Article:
Wednesday, March 16, 2016 7:21 pm
Op-ed adds to decline in reading enthusiasm
I don’t know about other English teachers, but I get up every morning thinking of ways to make my students hate reading. I was reminded of this when I read Ron Flickinger’s op-ed, "Don’t let education put damper on love of books" (Dec. 15).
Flickinger’s statistical method – viewing "a rather small" group of his peers who are not avid readers – provides valid and reliable data. Using correlation (his peers went to school, and they don’t read for pleasure) and assuming causation demonstrates critical thinking at its best.
Having heard a student complain about "the demands placed on him in the classroom," Flickinger hits the nail on the head: Teachers "damage future reading experiences." He proves the point when he boasts that he "will never pick up Shakespeare because of the experiences with it in high school English classes."
I know how Flickinger feels. After reading his op-ed, I may never enjoy reading the newspaper again.
Freedom to teach exactly what Hoosier schools need
I was disheartened to hear our governor state his education agenda for the 2015 legislative session. Disheartened, but not surprised. Same agenda, research and results be damned.
More merit pay. Ignore more than 20 years of research indicating that, in a collaborative profession such as teaching, merit pay does not improve student performance.
Raise the voucher amount. Despite – as we have seen locally – some schools have increased tuition just to get up to the current amount.
More funding for charter schools. Ignore the fact that the majority of charters are failing miserably on their promise to deliver a better educational model.
Here is the height of hypocrisy: Sell the concept of charters with the myth that we are putting all this money into public education with poor results then, when charters get poor results, the solution is more money.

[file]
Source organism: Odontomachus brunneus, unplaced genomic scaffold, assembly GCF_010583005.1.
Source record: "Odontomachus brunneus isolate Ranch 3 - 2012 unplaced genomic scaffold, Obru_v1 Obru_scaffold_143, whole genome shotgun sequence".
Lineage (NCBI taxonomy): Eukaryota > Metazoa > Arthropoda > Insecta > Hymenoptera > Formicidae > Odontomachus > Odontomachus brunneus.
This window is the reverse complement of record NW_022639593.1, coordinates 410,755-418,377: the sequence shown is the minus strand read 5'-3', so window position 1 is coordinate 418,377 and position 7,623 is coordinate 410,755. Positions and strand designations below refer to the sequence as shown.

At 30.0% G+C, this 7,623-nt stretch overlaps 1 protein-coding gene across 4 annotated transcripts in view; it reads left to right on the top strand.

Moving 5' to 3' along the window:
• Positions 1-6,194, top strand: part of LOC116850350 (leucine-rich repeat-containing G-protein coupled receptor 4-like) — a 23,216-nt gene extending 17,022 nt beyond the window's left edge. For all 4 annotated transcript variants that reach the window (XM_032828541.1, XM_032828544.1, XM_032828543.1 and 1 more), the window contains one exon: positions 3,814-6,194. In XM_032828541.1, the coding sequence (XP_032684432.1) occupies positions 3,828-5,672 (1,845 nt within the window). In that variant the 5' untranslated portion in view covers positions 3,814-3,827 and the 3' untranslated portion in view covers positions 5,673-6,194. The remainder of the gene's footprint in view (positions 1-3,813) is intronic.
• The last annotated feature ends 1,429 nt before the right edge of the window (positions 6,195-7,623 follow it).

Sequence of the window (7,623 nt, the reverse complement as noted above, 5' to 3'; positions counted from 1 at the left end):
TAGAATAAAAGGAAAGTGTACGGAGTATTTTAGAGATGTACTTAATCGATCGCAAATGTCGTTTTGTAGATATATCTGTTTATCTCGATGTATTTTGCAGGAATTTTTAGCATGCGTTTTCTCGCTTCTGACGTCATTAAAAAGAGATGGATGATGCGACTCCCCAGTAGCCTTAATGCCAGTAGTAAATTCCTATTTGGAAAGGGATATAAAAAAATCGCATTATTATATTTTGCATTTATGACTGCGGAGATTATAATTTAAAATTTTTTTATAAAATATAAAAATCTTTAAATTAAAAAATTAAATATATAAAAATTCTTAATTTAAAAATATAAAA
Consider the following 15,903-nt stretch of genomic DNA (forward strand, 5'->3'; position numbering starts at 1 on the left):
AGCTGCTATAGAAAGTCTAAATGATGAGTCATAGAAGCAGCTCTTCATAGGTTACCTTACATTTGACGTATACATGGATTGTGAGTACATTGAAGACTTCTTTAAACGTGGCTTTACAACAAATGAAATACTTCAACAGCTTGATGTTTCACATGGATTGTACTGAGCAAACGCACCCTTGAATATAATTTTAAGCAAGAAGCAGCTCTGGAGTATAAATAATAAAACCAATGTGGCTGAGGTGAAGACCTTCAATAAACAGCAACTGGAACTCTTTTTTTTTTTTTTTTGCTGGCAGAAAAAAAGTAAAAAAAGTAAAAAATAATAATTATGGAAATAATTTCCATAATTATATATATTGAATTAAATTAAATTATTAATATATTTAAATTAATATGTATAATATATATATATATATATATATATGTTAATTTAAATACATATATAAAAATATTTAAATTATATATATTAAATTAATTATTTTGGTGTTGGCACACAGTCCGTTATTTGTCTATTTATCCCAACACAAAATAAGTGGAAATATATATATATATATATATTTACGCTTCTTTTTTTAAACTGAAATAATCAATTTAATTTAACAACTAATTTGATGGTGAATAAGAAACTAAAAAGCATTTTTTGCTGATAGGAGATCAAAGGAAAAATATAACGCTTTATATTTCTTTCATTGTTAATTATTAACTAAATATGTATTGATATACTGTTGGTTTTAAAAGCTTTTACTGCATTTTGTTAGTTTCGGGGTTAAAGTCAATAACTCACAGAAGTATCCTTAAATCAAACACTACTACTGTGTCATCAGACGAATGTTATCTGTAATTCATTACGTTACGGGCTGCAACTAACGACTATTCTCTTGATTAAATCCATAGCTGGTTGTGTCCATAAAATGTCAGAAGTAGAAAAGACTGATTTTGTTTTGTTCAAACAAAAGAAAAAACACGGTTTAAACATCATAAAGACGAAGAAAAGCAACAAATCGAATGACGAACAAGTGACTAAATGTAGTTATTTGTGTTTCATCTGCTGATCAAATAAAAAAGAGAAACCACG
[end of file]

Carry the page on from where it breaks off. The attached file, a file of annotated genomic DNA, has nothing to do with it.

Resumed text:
And then there was something called Freedom to Teach, a to-be-defined program that gives some schools freedom from some rules. I had to laugh at that one. Would Indiana teachers like freedom to teach? I think they would.
They would like freedom from the smothering effects of tests which now determine teacher evaluation, student promotion, teacher pay, school grades, student graduation – and the governor wants to add school funding to the list. Ignore the fact that these tests were never designed for those purposes.
Teachers would like freedom from teaching students how to take the tests, since they will be so different this spring.
Teachers would like freedom from testing mandates which demand every student advance at the same rate and learn to read at the same time, ignoring developmental realities.
Teachers would like freedom to engage students with more projects, more science, more arts, music and physical education, more pleasure reading, more field trips and, yes, more recess – all things that have been proven to improve student outcomes yet have eroded as tests and more tests and test prep narrow the curriculum.
By all means, governor, give Indiana teachers freedom to teach.
District 1 representative,
Fort Wayne Community Schools Board
Letter writer’s sentiments didn’t merit publication
The fact that The Journal Gazette chose to print the ugly letter by Judith Hunter ("Racial issue created where none existed," Dec. 15) shows appalling lack of editorial judgment. We all know people like Hunter exist in our city, and she is entitled to her hate and ignorance. The Journal Gazette does not need to showcase her truly despicable sentiments – her brand of thinking is indicative of an awful past that must change.